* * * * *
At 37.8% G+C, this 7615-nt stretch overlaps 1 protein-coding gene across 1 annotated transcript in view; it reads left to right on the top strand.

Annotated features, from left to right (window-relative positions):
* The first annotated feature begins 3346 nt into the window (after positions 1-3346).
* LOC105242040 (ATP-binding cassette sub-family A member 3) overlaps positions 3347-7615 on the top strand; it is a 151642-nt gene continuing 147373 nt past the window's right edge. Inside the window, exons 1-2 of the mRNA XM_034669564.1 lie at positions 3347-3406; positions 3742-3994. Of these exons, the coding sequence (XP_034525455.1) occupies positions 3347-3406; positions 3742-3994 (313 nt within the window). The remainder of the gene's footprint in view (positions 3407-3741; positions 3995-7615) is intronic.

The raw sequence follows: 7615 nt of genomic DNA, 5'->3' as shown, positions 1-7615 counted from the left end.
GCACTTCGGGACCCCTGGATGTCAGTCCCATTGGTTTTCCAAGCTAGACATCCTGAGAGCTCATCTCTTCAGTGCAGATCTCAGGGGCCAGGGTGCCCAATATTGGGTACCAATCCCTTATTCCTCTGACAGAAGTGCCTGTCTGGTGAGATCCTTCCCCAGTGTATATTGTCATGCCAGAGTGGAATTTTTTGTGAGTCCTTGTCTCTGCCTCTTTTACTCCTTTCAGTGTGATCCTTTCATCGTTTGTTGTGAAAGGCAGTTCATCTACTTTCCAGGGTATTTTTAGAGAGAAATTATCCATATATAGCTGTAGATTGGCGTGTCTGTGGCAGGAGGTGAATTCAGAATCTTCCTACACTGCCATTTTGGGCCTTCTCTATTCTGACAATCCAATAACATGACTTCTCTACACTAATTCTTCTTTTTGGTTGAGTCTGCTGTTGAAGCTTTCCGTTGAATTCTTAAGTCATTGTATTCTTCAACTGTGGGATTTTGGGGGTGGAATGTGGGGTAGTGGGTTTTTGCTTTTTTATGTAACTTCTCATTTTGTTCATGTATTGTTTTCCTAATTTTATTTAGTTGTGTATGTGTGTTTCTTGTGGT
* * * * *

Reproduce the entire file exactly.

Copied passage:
At 37.8% G+C, this 7615-nt stretch overlaps 1 protein-coding gene across 1 annotated transcript in view; it reads left to right on the top strand.

Annotated features, from left to right (window-relative positions):
* The first annotated feature begins 3346 nt into the window (after positions 1-3346).
* LOC105242040 (ATP-binding cassette sub-family A member 3) overlaps positions 3347-7615 on the top strand; it is a 151642-nt gene continuing 147373 nt past the window's right edge. Inside the window, exons 1-2 of the mRNA XM_034669564.1 lie at positions 3347-3406; positions 3742-3994. Of these exons, the coding sequence (XP_034525455.1) occupies positions 3347-3406; positions 3742-3994 (313 nt within the window). The remainder of the gene's footprint in view (positions 3407-3741; positions 3995-7615) is intronic.

The raw sequence follows: 7615 nt of genomic DNA, 5'->3' as shown, positions 1-7615 counted from the left end.
GCACTTCGGGACCCCTGGATGTCAGTCCCATTGGTTTTCCAAGCTAGACATCCTGAGAGCTCATCTCTTCAGTGCAGATCTCAGGGGCCAGGGTGCCCAATATTGGGTACCAATCCCTTATTCCTCTGACAGAAGTGCCTGTCTGGTGAGATCCTTCCCCAGTGTATATTGTCATGCCAGAGTGGAATTTTTTGTGAGTCCTTGTCTCTGCCTCTTTTACTCCTTTCAGTGTGATCCTTTCATCGTTTGTTGTGAAAGGCAGTTCATCTACTTTCCAGGGTATTTTTAGAGAGAAATTATCCATATATAGCTGTAGATTGGCGTGTCTGTGGCAGGAGGTGAATTCAGAATCTTCCTACACTGCCATTTTGGGCCTTCTCTATTCTGACAATCCAATAACATGACTTCTCTACACTAATTCTTCTTTTTGGTTGAGTCTGCTGTTGAAGCTTTCCGTTGAATTCTTAAGTCATTGTATTCTTCAACTGTGGGATTTTGGGGGTGGAATGTGGGGTAGTGGGTTTTTGCTTTTTTATGTAACTTCTCATTTTGTTCATGTATTGTTTTCCTAATTTTATTTAGTTGTGTATGTGTGTTTCTTGTGGT